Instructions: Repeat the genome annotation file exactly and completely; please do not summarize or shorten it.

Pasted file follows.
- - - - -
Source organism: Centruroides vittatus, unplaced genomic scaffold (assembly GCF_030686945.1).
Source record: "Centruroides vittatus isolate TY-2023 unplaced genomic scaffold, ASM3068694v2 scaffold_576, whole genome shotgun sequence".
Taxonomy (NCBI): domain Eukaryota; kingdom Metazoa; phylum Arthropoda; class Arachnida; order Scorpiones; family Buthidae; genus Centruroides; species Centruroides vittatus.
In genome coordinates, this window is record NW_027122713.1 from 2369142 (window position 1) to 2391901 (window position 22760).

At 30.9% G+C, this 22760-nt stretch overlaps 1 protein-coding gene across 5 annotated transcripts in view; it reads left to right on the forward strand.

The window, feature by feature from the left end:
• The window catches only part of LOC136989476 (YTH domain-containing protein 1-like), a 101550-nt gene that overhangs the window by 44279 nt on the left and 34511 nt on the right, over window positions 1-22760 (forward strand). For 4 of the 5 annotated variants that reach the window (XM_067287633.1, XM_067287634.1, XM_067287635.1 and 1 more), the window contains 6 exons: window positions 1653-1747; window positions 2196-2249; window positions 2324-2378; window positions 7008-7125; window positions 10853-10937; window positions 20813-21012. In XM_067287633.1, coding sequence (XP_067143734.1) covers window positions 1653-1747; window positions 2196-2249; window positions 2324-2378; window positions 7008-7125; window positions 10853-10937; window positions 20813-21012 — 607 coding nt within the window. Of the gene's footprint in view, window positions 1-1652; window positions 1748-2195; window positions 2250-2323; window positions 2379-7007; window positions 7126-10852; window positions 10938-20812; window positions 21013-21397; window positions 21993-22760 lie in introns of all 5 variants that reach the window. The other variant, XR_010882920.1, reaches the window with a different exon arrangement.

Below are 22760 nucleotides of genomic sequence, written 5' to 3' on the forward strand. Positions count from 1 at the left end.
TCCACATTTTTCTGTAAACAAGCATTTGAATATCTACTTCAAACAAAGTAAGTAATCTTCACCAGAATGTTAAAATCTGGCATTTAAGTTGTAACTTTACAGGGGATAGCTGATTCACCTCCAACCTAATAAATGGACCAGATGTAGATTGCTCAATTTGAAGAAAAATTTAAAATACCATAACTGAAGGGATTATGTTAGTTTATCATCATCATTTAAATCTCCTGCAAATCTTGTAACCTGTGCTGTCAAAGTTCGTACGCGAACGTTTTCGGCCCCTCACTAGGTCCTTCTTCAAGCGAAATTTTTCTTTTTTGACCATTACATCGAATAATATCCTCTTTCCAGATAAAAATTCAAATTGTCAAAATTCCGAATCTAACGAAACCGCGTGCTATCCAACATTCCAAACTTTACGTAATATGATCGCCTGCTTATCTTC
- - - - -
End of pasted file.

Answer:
Source organism: Centruroides vittatus, unplaced genomic scaffold (assembly GCF_030686945.1).
Source record: "Centruroides vittatus isolate TY-2023 unplaced genomic scaffold, ASM3068694v2 scaffold_576, whole genome shotgun sequence".
Taxonomy (NCBI): domain Eukaryota; kingdom Metazoa; phylum Arthropoda; class Arachnida; order Scorpiones; family Buthidae; genus Centruroides; species Centruroides vittatus.
In genome coordinates, this window is record NW_027122713.1 from 2369142 (window position 1) to 2391901 (window position 22760).

At 30.9% G+C, this 22760-nt stretch overlaps 1 protein-coding gene across 5 annotated transcripts in view; it reads left to right on the forward strand.

The window, feature by feature from the left end:
• The window catches only part of LOC136989476 (YTH domain-containing protein 1-like), a 101550-nt gene that overhangs the window by 44279 nt on the left and 34511 nt on the right, over window positions 1-22760 (forward strand). For 4 of the 5 annotated variants that reach the window (XM_067287633.1, XM_067287634.1, XM_067287635.1 and 1 more), the window contains 6 exons: window positions 1653-1747; window positions 2196-2249; window positions 2324-2378; window positions 7008-7125; window positions 10853-10937; window positions 20813-21012. In XM_067287633.1, coding sequence (XP_067143734.1) covers window positions 1653-1747; window positions 2196-2249; window positions 2324-2378; window positions 7008-7125; window positions 10853-10937; window positions 20813-21012 — 607 coding nt within the window. Of the gene's footprint in view, window positions 1-1652; window positions 1748-2195; window positions 2250-2323; window positions 2379-7007; window positions 7126-10852; window positions 10938-20812; window positions 21013-21397; window positions 21993-22760 lie in introns of all 5 variants that reach the window. The other variant, XR_010882920.1, reaches the window with a different exon arrangement.

Below are 22760 nucleotides of genomic sequence, written 5' to 3' on the forward strand. Positions count from 1 at the left end.
TCCACATTTTTCTGTAAACAAGCATTTGAATATCTACTTCAAACAAAGTAAGTAATCTTCACCAGAATGTTAAAATCTGGCATTTAAGTTGTAACTTTACAGGGGATAGCTGATTCACCTCCAACCTAATAAATGGACCAGATGTAGATTGCTCAATTTGAAGAAAAATTTAAAATACCATAACTGAAGGGATTATGTTAGTTTATCATCATCATTTAAATCTCCTGCAAATCTTGTAACCTGTGCTGTCAAAGTTCGTACGCGAACGTTTTCGGCCCCTCACTAGGTCCTTCTTCAAGCGAAATTTTTCTTTTTTGACCATTACATCGAATAATATCCTCTTTCCAGATAAAAATTCAAATTGTCAAAATTCCGAATCTAACGAAACCGCGTGCTATCCAACATTCCAAACTTTACGTAATATGATCGCCTGCTTATCTTC